[en] Jungfraujoch station ; remote sensing ; solar spectrum ; infrared spectroscopy ; stratosphere ; troposphere ; atmospheric change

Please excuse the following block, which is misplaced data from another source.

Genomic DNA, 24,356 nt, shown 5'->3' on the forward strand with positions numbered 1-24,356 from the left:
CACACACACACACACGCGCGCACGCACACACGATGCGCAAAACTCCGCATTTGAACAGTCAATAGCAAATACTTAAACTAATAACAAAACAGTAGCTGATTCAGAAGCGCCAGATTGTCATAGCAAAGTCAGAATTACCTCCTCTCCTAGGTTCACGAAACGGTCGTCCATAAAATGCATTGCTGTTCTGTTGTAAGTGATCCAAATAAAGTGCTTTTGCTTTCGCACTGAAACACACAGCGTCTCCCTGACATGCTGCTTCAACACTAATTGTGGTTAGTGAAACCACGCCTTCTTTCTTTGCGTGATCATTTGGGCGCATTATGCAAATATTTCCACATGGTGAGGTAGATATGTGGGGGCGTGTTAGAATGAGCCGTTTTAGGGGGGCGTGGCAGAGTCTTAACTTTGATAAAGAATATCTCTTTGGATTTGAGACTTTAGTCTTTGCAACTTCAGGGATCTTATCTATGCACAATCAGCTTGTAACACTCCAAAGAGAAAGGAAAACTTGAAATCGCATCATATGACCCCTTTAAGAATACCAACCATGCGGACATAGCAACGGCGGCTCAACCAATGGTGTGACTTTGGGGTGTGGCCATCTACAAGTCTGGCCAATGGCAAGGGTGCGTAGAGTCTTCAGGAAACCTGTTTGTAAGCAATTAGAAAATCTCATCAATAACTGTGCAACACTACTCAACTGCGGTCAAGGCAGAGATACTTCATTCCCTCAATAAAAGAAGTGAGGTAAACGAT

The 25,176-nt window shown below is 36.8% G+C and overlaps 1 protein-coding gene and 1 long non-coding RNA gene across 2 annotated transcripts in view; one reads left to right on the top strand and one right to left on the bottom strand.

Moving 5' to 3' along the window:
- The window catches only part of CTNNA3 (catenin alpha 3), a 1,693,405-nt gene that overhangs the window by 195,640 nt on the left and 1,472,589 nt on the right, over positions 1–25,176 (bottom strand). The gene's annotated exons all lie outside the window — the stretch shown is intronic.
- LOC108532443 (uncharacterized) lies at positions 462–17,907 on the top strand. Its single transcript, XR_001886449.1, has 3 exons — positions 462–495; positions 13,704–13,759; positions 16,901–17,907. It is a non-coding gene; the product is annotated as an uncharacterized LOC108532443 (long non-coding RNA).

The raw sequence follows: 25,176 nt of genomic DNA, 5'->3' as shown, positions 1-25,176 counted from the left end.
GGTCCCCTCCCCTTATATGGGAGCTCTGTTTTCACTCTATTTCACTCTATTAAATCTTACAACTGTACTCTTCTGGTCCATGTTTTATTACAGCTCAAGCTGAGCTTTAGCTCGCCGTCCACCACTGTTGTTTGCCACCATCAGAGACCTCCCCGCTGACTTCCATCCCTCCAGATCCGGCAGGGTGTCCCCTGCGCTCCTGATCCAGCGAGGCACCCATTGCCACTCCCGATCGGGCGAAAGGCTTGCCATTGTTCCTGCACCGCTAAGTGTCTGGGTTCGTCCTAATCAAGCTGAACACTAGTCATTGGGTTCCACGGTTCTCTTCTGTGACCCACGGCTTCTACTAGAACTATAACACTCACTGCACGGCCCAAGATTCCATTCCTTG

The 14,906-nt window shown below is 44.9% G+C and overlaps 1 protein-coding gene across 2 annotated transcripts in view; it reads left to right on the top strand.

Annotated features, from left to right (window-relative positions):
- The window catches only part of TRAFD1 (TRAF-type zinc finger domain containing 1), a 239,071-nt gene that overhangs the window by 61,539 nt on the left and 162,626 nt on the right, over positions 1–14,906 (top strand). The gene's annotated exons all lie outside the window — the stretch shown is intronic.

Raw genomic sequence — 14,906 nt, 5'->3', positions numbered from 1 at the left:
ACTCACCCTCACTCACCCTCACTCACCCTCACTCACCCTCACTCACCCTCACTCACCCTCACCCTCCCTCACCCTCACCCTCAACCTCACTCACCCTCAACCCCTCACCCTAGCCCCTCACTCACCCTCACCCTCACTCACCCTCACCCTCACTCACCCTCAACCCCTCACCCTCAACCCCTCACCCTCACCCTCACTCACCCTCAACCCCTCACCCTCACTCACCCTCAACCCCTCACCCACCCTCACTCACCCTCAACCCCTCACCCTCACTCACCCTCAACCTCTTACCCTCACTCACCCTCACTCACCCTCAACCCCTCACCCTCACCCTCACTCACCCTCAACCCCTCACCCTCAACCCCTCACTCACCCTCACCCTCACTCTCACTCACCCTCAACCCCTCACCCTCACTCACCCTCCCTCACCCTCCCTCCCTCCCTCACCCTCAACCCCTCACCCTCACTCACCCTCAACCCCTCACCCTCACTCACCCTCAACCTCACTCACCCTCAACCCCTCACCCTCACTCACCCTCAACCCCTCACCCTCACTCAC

[en] The Institute of Astrophysics of the University of Liege has been present at the High Altitude Research Station Jungfraujoch, Switzerland, since the late 1940s, to perform spectrometric solar observations under dry and weakly polluted high-mountain conditions. Several solar atlases of photometric quality, extending altogether from the near-ultra-violet to the middle-infrared, were produced between 1956 and 1994, first with grating spectrometers then with Fourier transform instruments. During the early 1970s, scientific concerns emerged about atmospheric composition changes likely to set in as a consequence of the growing usage of nitrogen-containing agricultural fertilisers and the industrial production of chlorine-bearing compounds such as the chlorofluorocarbons and hydro-chlorofluorocarbons. Resulting releases to the atmosphere with ensuing photolysis in the stratosphere and catalytic depletion of the protective ozone layer prompted a worldwide consortium of chemical manufacturing companies to solicit the Liege group to help in clarifying these concerns by undertaking specific observations with its existing Jungfraujoch instrumentation. The following pages evoke the main steps that led from quasi full sun-oriented studies to priority investigations of the Earth's atmosphere, in support of both the Montreal and the Kyoto Protocols.